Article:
A fabrication method of gold coated colloidosomes and their application as targeted drug carriers.

01 May 2018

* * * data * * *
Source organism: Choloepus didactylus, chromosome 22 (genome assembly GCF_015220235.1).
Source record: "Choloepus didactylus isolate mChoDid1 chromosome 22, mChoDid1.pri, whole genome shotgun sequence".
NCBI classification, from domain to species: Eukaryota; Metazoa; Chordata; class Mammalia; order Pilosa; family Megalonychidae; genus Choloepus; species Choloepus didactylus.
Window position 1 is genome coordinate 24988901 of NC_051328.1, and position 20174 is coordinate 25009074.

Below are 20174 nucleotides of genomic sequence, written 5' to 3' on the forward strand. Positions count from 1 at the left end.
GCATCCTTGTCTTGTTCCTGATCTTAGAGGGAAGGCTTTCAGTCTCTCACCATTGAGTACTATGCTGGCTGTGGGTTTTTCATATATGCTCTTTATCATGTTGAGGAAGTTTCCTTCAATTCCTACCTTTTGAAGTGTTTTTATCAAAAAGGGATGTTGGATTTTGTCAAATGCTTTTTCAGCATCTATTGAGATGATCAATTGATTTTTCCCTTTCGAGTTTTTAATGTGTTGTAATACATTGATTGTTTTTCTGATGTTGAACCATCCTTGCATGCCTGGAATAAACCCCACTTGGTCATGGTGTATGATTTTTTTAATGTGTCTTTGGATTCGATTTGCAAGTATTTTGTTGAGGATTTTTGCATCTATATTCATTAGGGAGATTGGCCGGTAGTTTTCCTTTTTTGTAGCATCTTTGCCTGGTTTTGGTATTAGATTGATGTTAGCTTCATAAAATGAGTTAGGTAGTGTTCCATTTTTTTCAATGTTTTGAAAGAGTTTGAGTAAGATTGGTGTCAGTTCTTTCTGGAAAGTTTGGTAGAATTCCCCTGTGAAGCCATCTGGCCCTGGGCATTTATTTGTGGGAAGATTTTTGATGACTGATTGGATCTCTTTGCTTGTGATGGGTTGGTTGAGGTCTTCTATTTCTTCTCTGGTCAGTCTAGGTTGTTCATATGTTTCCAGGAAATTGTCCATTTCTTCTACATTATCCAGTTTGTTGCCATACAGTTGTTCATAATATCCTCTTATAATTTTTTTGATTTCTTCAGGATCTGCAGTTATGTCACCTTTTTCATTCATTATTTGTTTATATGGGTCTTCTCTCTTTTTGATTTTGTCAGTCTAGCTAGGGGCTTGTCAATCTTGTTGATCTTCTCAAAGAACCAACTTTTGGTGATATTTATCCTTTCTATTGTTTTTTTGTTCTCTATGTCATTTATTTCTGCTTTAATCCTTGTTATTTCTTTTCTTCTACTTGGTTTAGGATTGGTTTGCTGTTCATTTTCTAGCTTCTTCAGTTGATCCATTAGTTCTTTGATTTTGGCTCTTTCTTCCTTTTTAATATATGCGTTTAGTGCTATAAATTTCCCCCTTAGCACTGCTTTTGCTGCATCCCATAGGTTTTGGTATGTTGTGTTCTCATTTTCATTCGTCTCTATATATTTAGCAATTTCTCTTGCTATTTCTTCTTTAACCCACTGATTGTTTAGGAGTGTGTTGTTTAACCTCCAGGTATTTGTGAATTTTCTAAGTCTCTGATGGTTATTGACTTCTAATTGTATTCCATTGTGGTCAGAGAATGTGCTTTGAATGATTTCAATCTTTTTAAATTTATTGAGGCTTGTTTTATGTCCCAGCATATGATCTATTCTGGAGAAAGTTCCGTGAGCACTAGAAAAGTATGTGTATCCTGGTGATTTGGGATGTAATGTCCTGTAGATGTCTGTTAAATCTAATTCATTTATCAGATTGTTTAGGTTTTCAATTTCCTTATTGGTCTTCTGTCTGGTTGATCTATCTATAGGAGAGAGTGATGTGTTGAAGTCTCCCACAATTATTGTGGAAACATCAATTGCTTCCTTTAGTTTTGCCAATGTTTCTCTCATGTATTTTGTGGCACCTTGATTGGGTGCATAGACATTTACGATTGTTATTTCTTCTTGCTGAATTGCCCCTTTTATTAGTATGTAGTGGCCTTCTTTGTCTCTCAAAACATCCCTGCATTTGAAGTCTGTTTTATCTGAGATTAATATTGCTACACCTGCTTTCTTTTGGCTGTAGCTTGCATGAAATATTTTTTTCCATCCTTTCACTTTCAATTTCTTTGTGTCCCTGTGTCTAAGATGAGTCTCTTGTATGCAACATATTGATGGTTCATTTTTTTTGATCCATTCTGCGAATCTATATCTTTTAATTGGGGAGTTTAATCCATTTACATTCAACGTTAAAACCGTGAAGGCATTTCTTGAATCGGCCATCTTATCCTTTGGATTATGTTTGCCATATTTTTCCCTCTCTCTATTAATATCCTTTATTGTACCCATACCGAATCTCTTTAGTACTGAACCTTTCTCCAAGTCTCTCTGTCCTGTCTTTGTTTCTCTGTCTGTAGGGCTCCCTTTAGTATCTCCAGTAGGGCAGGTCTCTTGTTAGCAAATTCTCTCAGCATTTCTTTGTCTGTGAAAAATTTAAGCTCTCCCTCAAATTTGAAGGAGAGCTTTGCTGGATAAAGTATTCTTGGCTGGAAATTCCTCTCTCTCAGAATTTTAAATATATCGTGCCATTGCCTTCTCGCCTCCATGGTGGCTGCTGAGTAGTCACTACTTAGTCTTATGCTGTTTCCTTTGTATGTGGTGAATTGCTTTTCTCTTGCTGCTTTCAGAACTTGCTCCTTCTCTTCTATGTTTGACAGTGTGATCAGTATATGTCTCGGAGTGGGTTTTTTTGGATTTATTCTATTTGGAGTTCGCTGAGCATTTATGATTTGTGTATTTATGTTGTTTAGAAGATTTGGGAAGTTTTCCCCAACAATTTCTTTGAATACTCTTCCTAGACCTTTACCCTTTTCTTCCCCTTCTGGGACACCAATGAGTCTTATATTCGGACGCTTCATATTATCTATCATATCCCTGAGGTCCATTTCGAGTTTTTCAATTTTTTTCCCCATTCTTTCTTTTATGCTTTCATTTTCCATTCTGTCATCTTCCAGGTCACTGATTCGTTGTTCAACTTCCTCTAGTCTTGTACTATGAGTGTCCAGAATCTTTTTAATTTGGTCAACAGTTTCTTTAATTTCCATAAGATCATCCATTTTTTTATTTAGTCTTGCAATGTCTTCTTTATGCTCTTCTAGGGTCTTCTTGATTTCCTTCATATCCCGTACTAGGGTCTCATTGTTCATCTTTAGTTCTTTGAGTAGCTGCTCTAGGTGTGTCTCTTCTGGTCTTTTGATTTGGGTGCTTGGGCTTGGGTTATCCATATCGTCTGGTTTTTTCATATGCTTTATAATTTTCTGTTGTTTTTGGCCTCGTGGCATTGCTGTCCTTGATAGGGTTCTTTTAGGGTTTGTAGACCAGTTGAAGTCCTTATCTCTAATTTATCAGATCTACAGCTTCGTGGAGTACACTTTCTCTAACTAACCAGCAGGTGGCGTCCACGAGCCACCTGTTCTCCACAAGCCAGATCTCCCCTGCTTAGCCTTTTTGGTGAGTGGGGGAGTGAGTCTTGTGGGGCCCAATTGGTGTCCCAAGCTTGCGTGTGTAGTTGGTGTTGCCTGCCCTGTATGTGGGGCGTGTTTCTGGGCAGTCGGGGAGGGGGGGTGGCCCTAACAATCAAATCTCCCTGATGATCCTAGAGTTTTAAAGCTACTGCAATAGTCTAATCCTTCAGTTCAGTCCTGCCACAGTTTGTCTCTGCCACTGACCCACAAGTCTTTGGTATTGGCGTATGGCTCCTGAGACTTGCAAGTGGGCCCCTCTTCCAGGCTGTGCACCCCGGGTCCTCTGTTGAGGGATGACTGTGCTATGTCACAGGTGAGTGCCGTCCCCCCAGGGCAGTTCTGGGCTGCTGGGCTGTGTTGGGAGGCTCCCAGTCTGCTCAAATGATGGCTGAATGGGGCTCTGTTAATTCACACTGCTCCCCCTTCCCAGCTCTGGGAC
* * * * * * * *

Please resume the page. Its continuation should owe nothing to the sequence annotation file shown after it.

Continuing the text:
Colloidosomes have attracted considerable attention in recent years because of their potential applications in a range of industries, such as food, bioreactors and medicine. However, traditional polymer shell colloidosomes leak low molecular weight encapsulated materials due to their intrinsic shell permeability. Here, we report aqueous core colloidosomes coated with a gold shell, which make the capsules impermeable. The shells can be ruptured using ultrasound. The gold coated colloidosomes are prepared by making an aqueous core capsule with a polymer shell and then adding HAuCl4, surfactant and l-ascorbic acid to form a second shell. We propose to use the capsules as drug carriers. The gold coated colloidosomes demonstrate a low cytotoxicity and after triggering, both encapsulated doxorubicin and broken gold fragments kill cancer cells. In addition, we set up a targeting model by modifying the gold shell colloidosomes using 4,4'-dithiodibutyric acid and crosslinking them with proteins-rabbit immunoglobulin G (IgG). Label-free surface plasmon resonance was used to test the specific targeting of the functional gold shells with rabbit antigen. The results demonstrate that a new type of functional gold coated colloidosome with non-permeability, ultrasound sensitivity and immunoassay targeting could be applied to many medical applications.